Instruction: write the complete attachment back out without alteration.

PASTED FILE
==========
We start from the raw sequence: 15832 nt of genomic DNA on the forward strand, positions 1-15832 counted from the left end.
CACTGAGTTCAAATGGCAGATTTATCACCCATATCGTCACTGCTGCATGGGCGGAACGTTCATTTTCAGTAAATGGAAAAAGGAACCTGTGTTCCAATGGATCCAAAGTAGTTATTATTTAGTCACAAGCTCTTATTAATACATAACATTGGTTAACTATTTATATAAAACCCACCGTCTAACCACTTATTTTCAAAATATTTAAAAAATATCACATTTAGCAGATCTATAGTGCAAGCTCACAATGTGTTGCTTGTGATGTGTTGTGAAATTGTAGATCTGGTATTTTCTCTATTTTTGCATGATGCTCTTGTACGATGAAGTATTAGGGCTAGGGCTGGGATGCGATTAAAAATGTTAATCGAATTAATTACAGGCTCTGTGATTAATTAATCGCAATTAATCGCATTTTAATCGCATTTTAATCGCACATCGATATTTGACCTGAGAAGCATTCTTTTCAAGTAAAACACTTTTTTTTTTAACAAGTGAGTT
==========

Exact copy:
We start from the raw sequence: 15832 nt of genomic DNA on the forward strand, positions 1-15832 counted from the left end.
CACTGAGTTCAAATGGCAGATTTATCACCCATATCGTCACTGCTGCATGGGCGGAACGTTCATTTTCAGTAAATGGAAAAAGGAACCTGTGTTCCAATGGATCCAAAGTAGTTATTATTTAGTCACAAGCTCTTATTAATACATAACATTGGTTAACTATTTATATAAAACCCACCGTCTAACCACTTATTTTCAAAATATTTAAAAAATATCACATTTAGCAGATCTATAGTGCAAGCTCACAATGTGTTGCTTGTGATGTGTTGTGAAATTGTAGATCTGGTATTTTCTCTATTTTTGCATGATGCTCTTGTACGATGAAGTATTAGGGCTAGGGCTGGGATGCGATTAAAAATGTTAATCGAATTAATTACAGGCTCTGTGATTAATTAATCGCAATTAATCGCATTTTAATCGCATTTTAATCGCACATCGATATTTGACCTGAGAAGCATTCTTTTCAAGTAAAACACTTTTTTTTTTAACAAGTGAGTT